As I write this, we are experiencing a heat wave in most of Ontario. With temperatures hitting around 40°C (with humidex), it’s way too hot to even think about wearing something like leather!
But, if you do manage to bypass that particular mental block when considering this week’s topic, you may find another one waiting for you. Fashion student Tina Gorjanc has created a line of clothing and accessories – called “Pure Human” – that she presents as being made from the cloned skin of late designer Alexander McQueen.
The collection is inspired by McQueen’s own physical foray into his design work: when he graduated from Central Saint Martins College of Art and Design, as Gorjanc is doing now, his first collection featured locks of his hair sewn into the garments’ labels. Gorjanc’s collection is currently a thought experiment – the pieces are actually made out of pig skin, with freckles and McQueen’s tattoos carefully copied for verisimilitude. But, she remains committed to one day cloning “hide” out of the follicles of McQueen’s hair, having made contact with both a lab willing to culture the skin, and the owner of one of the hair-endowed pieces from McQueen’s first collection, which can provide the “seed”.
Gorjanc is including a political complication in this artistic endeavour as well, presenting Pure Human as
“An exploration of the intersection between luxury and biology. […] Skin related biotechnologies seem to have caught the interest of the luxury industry. Major fashion and cosmetic companies have already signed research collaboration agreement[s] with bioengineering institutes. Those collaborations are enabling the development of existing skin technologies that were firstly designed for specific medical problems into enhancement of normal human functions and the extension of one’s self beyond its body. […] The [Pure Human] project is projecting the shift that is happening in the field of ethics and security regarding the tissue engineering technologies.”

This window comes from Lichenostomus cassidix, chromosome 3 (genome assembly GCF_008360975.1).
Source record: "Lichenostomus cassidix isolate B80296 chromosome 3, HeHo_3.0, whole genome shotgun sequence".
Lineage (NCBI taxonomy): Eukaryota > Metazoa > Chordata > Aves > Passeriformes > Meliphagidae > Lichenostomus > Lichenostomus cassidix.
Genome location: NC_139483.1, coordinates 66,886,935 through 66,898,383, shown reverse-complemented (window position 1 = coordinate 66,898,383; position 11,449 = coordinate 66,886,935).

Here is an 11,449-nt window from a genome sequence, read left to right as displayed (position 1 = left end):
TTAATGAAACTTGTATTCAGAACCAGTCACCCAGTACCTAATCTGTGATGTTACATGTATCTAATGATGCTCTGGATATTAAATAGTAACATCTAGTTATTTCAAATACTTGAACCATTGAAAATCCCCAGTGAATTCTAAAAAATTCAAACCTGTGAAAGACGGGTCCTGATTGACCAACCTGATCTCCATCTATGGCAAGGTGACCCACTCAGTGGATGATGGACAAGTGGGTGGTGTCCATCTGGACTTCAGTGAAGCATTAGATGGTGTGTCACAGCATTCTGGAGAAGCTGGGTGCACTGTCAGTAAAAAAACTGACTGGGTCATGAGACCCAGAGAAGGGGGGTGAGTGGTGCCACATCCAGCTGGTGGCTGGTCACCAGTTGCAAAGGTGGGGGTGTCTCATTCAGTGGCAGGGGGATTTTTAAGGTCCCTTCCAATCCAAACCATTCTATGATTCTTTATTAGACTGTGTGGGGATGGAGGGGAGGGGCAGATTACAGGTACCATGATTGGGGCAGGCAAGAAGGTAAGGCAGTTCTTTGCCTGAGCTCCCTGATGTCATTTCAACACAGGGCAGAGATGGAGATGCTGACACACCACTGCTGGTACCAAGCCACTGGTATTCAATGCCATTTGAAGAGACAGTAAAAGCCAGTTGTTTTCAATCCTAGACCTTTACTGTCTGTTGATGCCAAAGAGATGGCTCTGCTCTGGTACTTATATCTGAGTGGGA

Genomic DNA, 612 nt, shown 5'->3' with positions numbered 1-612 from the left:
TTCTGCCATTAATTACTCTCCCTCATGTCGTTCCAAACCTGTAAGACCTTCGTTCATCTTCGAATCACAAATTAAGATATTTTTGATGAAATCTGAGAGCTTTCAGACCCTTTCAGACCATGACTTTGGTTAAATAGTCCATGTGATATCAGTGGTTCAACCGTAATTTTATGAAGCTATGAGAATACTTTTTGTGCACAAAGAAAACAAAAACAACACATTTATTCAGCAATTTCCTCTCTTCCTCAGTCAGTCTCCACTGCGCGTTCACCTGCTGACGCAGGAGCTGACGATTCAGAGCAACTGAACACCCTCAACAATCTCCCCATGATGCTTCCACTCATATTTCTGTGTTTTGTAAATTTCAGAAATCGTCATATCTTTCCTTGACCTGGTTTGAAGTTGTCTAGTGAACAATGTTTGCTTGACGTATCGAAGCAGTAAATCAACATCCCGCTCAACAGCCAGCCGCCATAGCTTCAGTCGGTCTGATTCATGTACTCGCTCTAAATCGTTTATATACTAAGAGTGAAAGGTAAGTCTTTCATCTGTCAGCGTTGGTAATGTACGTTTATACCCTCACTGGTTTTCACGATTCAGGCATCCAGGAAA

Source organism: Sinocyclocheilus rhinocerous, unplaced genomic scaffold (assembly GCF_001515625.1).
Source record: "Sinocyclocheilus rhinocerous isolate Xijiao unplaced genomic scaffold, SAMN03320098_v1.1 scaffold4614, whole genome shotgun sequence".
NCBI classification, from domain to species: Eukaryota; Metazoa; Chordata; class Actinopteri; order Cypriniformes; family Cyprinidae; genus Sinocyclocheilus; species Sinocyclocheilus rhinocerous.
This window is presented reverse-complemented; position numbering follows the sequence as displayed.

To me, the collection seems the right kind of creepy — the uncanny kind that allows us to have critical distance from something so “homelike” as human skin (after all, we’re all covered in it!) and lets us see the darker, societal repercussions underneath. I look forward to the weather cooling, if only to see if it is just the heat weirding me out about this project!
Call it confirmation bias, but it seems like nearly everything we investigate in these blogs circles back to that good old microbiome!
Everyone’s favourite bacterial colony (that actually makes up about 90% of, well, everybody) is just starting to be studied in real depth. As we become aware that the health of the bacteria that live in us and on us is closely related to our health, we’re starting to trace solutions to previously mysterious problems. Researchers from Cornell University have found in the state of subjects’ microbiomes a possible source for the pernicious and inscrutable Chronic Fatigue Syndrome. In a recent study published in the Journal Microbiome, they lay out their findings:
“‘Our work demonstrates that the gut bacterial microbiome in chronic fatigue syndrome patients isn’t normal, perhaps leading to gastrointestinal and inflammatory symptoms in victims of the disease,’ said Maureen Hanson, the Liberty Hyde Bailey Professor in the Department of Molecular Biology and Genetics at Cornell and the paper’s senior author. ‘Furthermore, our detection of a biological abnormality provides further evidence against the ridiculous concept that the disease is psychological in origin.’”
While still far from a smoking gun as to the source of CFS, the team is confident that narrowing it down to somewhere in the miocrobiome can only mean that we’re getting closer to full understanding of a condition that defies pinning down, and is estimated to affect up to 3% of the world’s population. And, if we can solve this mystery, who knows what else we can uncover in the depths of the bacteria colonies that call our bodies home?